I suffered physical pain when Keen stated that the only way to inflate the economy (to get it kick started again) was to increase the money supply (i.e., M0) by 25x. No wonder everyone at the Fed and the Treasury is so scared. They know what they need to do, but pulling the trigger is gonna take a much bigger set than they or I have.

Monday, February 09, 2009

"With all due respect ..."

Cato coordinates a response to the President's claim that we are all Keynesians now.

Thursday, February 05, 2009

Barro vs. Krugman

"This is probably the worst bill that has been put forward since the 1930s."

Despite Krugman's shrinking, but still extremely large, platform that is the NY Times, Barro is still beating him in the one place that matters, The Economist Rankings.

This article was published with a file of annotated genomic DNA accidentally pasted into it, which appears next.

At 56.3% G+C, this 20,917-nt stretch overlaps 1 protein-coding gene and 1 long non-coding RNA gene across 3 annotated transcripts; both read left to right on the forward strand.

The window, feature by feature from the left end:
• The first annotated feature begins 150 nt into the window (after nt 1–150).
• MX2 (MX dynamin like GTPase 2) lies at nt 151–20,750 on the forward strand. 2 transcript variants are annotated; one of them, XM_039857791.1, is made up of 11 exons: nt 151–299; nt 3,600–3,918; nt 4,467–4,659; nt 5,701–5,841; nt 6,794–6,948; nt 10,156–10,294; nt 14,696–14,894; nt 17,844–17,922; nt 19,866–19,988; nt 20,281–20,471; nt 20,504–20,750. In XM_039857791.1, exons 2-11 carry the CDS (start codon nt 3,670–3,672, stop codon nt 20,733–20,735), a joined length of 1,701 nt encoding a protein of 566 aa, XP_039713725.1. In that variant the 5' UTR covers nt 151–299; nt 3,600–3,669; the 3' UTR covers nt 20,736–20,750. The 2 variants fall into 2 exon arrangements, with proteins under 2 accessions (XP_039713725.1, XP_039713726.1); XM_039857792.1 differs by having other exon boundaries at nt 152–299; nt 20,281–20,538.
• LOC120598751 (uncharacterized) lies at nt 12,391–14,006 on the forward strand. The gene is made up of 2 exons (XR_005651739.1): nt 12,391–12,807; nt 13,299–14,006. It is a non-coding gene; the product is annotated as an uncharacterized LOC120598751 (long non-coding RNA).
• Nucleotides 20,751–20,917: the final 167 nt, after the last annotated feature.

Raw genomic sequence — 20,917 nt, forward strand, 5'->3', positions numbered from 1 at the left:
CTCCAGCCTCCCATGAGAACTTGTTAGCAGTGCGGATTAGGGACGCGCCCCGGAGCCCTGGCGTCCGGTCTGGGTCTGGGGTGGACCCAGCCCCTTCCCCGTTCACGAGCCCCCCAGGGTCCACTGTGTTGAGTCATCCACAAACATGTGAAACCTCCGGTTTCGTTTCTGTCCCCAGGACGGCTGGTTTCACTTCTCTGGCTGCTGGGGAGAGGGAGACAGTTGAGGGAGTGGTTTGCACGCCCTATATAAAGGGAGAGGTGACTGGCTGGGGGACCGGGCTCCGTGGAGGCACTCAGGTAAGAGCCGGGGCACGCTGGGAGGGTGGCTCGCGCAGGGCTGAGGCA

Wednesday, February 04, 2009

The Mormon Trump Card

I swear that I don't regularly read the BYU News. Scouts honor. I simply followed a link with a clever title. Let's see if you can resist The Mormon Trump Card link.

My summary of the article: Context is important.


"Dear God, let's just kiss the US economy goodbye."

Yves Smith, over at Naked Capitalism, is foaming at the mouth over the latest bank bailout plan being bandied about at the White House.

For all of the brainpower on his economic team, you'd think that President Obama could come up with something better than more of the same kowtowing to the banks. Due diligence would be a nice start.


To paraphrase Niccolo yet again, there are three kinds of people in this world.

  • Geniuses
  • Those who appreciate genius
  • Those who fail to comprehend and appreciate genius